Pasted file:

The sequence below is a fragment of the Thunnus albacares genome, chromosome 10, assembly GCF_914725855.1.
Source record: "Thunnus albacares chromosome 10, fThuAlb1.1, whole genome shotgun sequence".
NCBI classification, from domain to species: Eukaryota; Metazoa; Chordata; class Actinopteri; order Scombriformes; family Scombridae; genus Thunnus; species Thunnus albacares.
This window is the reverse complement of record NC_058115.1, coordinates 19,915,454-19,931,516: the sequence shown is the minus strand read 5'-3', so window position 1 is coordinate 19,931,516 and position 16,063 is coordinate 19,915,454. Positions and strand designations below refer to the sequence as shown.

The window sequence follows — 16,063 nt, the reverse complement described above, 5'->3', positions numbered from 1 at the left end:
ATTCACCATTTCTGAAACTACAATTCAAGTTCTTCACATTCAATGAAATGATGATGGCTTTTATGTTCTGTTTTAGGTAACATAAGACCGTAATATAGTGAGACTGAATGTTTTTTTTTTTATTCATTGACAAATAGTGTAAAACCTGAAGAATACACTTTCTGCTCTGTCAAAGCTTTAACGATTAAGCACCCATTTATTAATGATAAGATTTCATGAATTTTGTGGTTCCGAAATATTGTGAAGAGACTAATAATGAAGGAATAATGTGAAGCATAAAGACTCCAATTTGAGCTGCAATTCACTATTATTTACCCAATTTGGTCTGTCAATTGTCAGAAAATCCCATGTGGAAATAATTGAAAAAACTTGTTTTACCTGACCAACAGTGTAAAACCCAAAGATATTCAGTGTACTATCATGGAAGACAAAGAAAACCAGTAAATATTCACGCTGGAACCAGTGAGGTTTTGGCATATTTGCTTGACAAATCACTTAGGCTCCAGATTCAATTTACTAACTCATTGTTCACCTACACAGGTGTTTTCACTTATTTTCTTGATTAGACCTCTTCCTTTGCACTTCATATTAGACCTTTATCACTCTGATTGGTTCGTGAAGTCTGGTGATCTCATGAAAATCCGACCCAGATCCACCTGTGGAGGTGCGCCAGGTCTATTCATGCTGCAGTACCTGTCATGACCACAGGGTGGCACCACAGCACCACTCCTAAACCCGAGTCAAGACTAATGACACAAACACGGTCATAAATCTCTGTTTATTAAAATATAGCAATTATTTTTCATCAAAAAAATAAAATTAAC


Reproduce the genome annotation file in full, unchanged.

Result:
The sequence below is a fragment of the Thunnus albacares genome, chromosome 10, assembly GCF_914725855.1.
Source record: "Thunnus albacares chromosome 10, fThuAlb1.1, whole genome shotgun sequence".
NCBI classification, from domain to species: Eukaryota; Metazoa; Chordata; class Actinopteri; order Scombriformes; family Scombridae; genus Thunnus; species Thunnus albacares.
This window is the reverse complement of record NC_058115.1, coordinates 19,915,454-19,931,516: the sequence shown is the minus strand read 5'-3', so window position 1 is coordinate 19,931,516 and position 16,063 is coordinate 19,915,454. Positions and strand designations below refer to the sequence as shown.

The window sequence follows — 16,063 nt, the reverse complement described above, 5'->3', positions numbered from 1 at the left end:
ATTCACCATTTCTGAAACTACAATTCAAGTTCTTCACATTCAATGAAATGATGATGGCTTTTATGTTCTGTTTTAGGTAACATAAGACCGTAATATAGTGAGACTGAATGTTTTTTTTTTTATTCATTGACAAATAGTGTAAAACCTGAAGAATACACTTTCTGCTCTGTCAAAGCTTTAACGATTAAGCACCCATTTATTAATGATAAGATTTCATGAATTTTGTGGTTCCGAAATATTGTGAAGAGACTAATAATGAAGGAATAATGTGAAGCATAAAGACTCCAATTTGAGCTGCAATTCACTATTATTTACCCAATTTGGTCTGTCAATTGTCAGAAAATCCCATGTGGAAATAATTGAAAAAACTTGTTTTACCTGACCAACAGTGTAAAACCCAAAGATATTCAGTGTACTATCATGGAAGACAAAGAAAACCAGTAAATATTCACGCTGGAACCAGTGAGGTTTTGGCATATTTGCTTGACAAATCACTTAGGCTCCAGATTCAATTTACTAACTCATTGTTCACCTACACAGGTGTTTTCACTTATTTTCTTGATTAGACCTCTTCCTTTGCACTTCATATTAGACCTTTATCACTCTGATTGGTTCGTGAAGTCTGGTGATCTCATGAAAATCCGACCCAGATCCACCTGTGGAGGTGCGCCAGGTCTATTCATGCTGCAGTACCTGTCATGACCACAGGGTGGCACCACAGCACCACTCCTAAACCCGAGTCAAGACTAATGACACAAACACGGTCATAAATCTCTGTTTATTAAAATATAGCAATTATTTTTCATCAAAAAAATAAAATTAAC